It seems impossible, but it has already been nearly three months since I arrived in St. Croix in the Virgin Islands. The spring equinox came and went without much notice here in the tropics. The plants keep blooming the way they have been for months now.
Our sun hemp sheet mulch experiment with pumpkin and okra (link to previous post) is coming along well. The pumpkin is mature and the canopy is closed in most places. It’s amazing to see how far they can run, some of them seem to go ten, maybe even twelve feet or more. We did have some problems with whiteflies and aphids in one field, but after using some neem and SaferSoap pesticides, the pumpkin seems to be on the way back. It’s interesting to speculate about what may be causing some of the differences we see between the two fields where this trial is running. The field that had the pest invasion is a little higher off the ground, so it’s drier and more exposed to the wind that can blow pretty fast on St. Croix (the westerlies – the winds that blow east to west in the tropics – sometimes never seem to stop). This seems to be related to generally tougher, harder soil, with smaller and weaker plants overall. It could be that the exposure of being on a small rise made the plants more susceptible to pests, or it could be because they were simply weaker due to the harsher conditions and were more susceptible for that reason. We can only speculate though, because this wasn’t part of the experimental design. The flip side of this, though, is that the weeds seem to be set back just as much as the pumpkin in that field.
A lot of the day-to-day fieldwork in this experiment involves hand-weeding the fields and collecting weed samples. We’re trying to simulate “low-external input” conditions in order to produce research that will be directly beneficial to smallholder tropical farmers who don’t usually have access to a lot of inputs. Our experiment has three treatments: tilled plots where the soil is bare, mulched plots where the rolled and crimped sunn hemp cover crop is acting as a mulch, and the sunn hemp mulched plots with an additional hay mulch. The purpose of the experiment is determine and quantify the effect these different treatments have on weed development without the use of an herbicide input. As one might expect, the hay-plus-sunn hemp plots seem to have almost no weed emergence. When I’m out in the field hand-weeding, I must say I far prefer those plots! I hardly have to do anything with them. Of course, on the flip side, the tilled plots are usually covered in weeds, particularly because it has been raining. But on the other hand the tilled plots make it easier to use a hoe to hand weed, whereas the crop residue in the mulched plots can make that more challenging.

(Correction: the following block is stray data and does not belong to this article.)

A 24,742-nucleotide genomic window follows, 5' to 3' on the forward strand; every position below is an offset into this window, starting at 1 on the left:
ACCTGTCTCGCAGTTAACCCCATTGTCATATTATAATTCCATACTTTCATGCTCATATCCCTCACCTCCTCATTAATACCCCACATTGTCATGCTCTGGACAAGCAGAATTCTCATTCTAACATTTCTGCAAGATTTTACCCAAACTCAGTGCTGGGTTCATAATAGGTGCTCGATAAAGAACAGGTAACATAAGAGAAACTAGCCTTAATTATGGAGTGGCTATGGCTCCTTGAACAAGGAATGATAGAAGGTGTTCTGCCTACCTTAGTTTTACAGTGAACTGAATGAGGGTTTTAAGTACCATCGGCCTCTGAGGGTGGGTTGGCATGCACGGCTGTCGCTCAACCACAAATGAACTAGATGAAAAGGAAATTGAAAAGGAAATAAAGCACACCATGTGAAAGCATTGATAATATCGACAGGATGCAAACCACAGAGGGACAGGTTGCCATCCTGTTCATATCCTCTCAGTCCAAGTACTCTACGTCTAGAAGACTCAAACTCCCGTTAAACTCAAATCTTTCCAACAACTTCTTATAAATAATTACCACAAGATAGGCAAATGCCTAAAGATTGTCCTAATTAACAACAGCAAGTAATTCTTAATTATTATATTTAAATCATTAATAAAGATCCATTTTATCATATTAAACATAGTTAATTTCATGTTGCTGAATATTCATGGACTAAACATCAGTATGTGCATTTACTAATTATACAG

I hope I will be here for some of our harvest, but I’m afraid I may miss it. Some of the pumpkins in the field are already quite large (the okra are further behind). However, I have had the chance to taste some pumpkin from a local farm. A few weeks ago, I spent the weekend at Ridge to Reef Farm, located in the western hilly rainforest of the island. The farm’s business model is partly eco-tourism, as well as a sustainable agriculture CSA. Participants in the “Bush Skills” workshop learned to forage for food and make useful items like containers and fiber from items found in the bush surrounding the farm. They tied that into the agricultural operations of the farm on the last day, where all participants helped to prepare foods that we had gathered that weekend, as well as produced on the farm, into a large meal everyone shared. The result was delicious! St. Croix and other small Caribbean Islands have a huge economic dependence on tourism, and it’s not hard to see why they are so popular to visit. Agro-tourism operations like Ridge to Reef may point to one way to develop agriculture in a context like this.
A few weeks before that, I had a different kind of chance to see the intersection of agriculture and the community here at the St. Croix Food and Agriculture Fair. Several thousand people came out over the weekend to try food or buy gifts from local vendors and learn about what’s going on in the broad world of agriculture in the Virgin Islands. UVI had a tent, and I was there to talk to people about our research in agronomy for most of the weekend.
More than anything, I was blown away by how many people seemed interested. People say that, because St. Croix is such a small island, when an event like this gets put on, people come out in droves for the diversion. But this didn’t seem to be the whole story; people were genuinely interested in agriculture. The theme this year was “Agriculture: Our Heritage and Hope for the Future.” I think that may sum it up best. St. Croix, like all Caribbean islands, has a history of agriculture, though some of it is a sad history. All over the island you can see ruins of Danish plantations and sugar mills where agricultural products were stored and processed after they were harvested by slaves or tenant farmers. That’s the heritage, but I think it’s a common sentiment here that the hope for the future is much brighter. You can see the beginnings of it at places like Ridge to Reef Farm, or at the farms we work with for our experiments, or at the new community garden in Frederiksted on the west side of the island. There’s reason to be optimistic.